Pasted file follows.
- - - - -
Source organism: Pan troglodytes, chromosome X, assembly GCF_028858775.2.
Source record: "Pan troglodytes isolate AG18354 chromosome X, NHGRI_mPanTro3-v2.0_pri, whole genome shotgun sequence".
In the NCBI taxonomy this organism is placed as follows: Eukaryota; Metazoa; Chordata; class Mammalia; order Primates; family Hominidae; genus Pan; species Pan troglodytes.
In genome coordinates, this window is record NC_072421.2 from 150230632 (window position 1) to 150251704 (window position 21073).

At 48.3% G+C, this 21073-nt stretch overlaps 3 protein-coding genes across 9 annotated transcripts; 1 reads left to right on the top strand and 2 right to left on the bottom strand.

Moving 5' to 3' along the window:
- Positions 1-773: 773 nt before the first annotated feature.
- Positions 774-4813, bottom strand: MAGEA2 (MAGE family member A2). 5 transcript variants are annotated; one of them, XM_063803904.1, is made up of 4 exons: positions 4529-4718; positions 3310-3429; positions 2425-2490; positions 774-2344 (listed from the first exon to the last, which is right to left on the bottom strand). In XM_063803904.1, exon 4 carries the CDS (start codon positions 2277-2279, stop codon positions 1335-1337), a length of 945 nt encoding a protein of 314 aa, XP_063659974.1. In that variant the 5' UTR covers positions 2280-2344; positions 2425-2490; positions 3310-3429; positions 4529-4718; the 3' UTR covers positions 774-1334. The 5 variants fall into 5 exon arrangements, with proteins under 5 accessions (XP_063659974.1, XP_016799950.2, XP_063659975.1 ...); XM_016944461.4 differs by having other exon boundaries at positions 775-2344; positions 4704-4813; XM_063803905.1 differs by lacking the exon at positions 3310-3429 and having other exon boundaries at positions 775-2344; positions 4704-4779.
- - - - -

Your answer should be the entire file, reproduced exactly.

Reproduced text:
Source organism: Pan troglodytes, chromosome X, assembly GCF_028858775.2.
Source record: "Pan troglodytes isolate AG18354 chromosome X, NHGRI_mPanTro3-v2.0_pri, whole genome shotgun sequence".
In the NCBI taxonomy this organism is placed as follows: Eukaryota; Metazoa; Chordata; class Mammalia; order Primates; family Hominidae; genus Pan; species Pan troglodytes.
In genome coordinates, this window is record NC_072421.2 from 150230632 (window position 1) to 150251704 (window position 21073).

At 48.3% G+C, this 21073-nt stretch overlaps 3 protein-coding genes across 9 annotated transcripts; 1 reads left to right on the top strand and 2 right to left on the bottom strand.

Moving 5' to 3' along the window:
- Positions 1-773: 773 nt before the first annotated feature.
- Positions 774-4813, bottom strand: MAGEA2 (MAGE family member A2). 5 transcript variants are annotated; one of them, XM_063803904.1, is made up of 4 exons: positions 4529-4718; positions 3310-3429; positions 2425-2490; positions 774-2344 (listed from the first exon to the last, which is right to left on the bottom strand). In XM_063803904.1, exon 4 carries the CDS (start codon positions 2277-2279, stop codon positions 1335-1337), a length of 945 nt encoding a protein of 314 aa, XP_063659974.1. In that variant the 5' UTR covers positions 2280-2344; positions 2425-2490; positions 3310-3429; positions 4529-4718; the 3' UTR covers positions 774-1334. The 5 variants fall into 5 exon arrangements, with proteins under 5 accessions (XP_063659974.1, XP_016799950.2, XP_063659975.1 ...); XM_016944461.4 differs by having other exon boundaries at positions 775-2344; positions 4704-4813; XM_063803905.1 differs by lacking the exon at positions 3310-3429 and having other exon boundaries at positions 775-2344; positions 4704-4779.